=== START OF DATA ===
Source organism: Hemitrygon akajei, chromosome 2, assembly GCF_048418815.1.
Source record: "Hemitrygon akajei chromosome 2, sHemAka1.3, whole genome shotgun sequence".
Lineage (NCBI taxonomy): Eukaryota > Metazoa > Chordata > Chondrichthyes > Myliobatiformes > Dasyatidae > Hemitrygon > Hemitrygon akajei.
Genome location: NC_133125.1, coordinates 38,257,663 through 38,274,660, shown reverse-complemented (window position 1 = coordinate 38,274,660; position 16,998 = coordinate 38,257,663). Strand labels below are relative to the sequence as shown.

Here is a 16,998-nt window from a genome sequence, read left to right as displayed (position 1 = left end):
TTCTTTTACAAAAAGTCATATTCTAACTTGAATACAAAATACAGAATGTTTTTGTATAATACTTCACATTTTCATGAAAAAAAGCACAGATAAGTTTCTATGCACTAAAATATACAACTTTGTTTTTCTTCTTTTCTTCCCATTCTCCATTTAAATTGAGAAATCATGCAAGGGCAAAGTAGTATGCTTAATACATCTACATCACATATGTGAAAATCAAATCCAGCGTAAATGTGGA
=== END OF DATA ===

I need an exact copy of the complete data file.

Source organism: Hemitrygon akajei, chromosome 2, assembly GCF_048418815.1.
Source record: "Hemitrygon akajei chromosome 2, sHemAka1.3, whole genome shotgun sequence".
Lineage (NCBI taxonomy): Eukaryota > Metazoa > Chordata > Chondrichthyes > Myliobatiformes > Dasyatidae > Hemitrygon > Hemitrygon akajei.
Genome location: NC_133125.1, coordinates 38,257,663 through 38,274,660, shown reverse-complemented (window position 1 = coordinate 38,274,660; position 16,998 = coordinate 38,257,663). Strand labels below are relative to the sequence as shown.

Here is a 16,998-nt window from a genome sequence, read left to right as displayed (position 1 = left end):
TTCTTTTACAAAAAGTCATATTCTAACTTGAATACAAAATACAGAATGTTTTTGTATAATACTTCACATTTTCATGAAAAAAAGCACAGATAAGTTTCTATGCACTAAAATATACAACTTTGTTTTTCTTCTTTTCTTCCCATTCTCCATTTAAATTGAGAAATCATGCAAGGGCAAAGTAGTATGCTTAATACATCTACATCACATATGTGAAAATCAAATCCAGCGTAAATGTGGA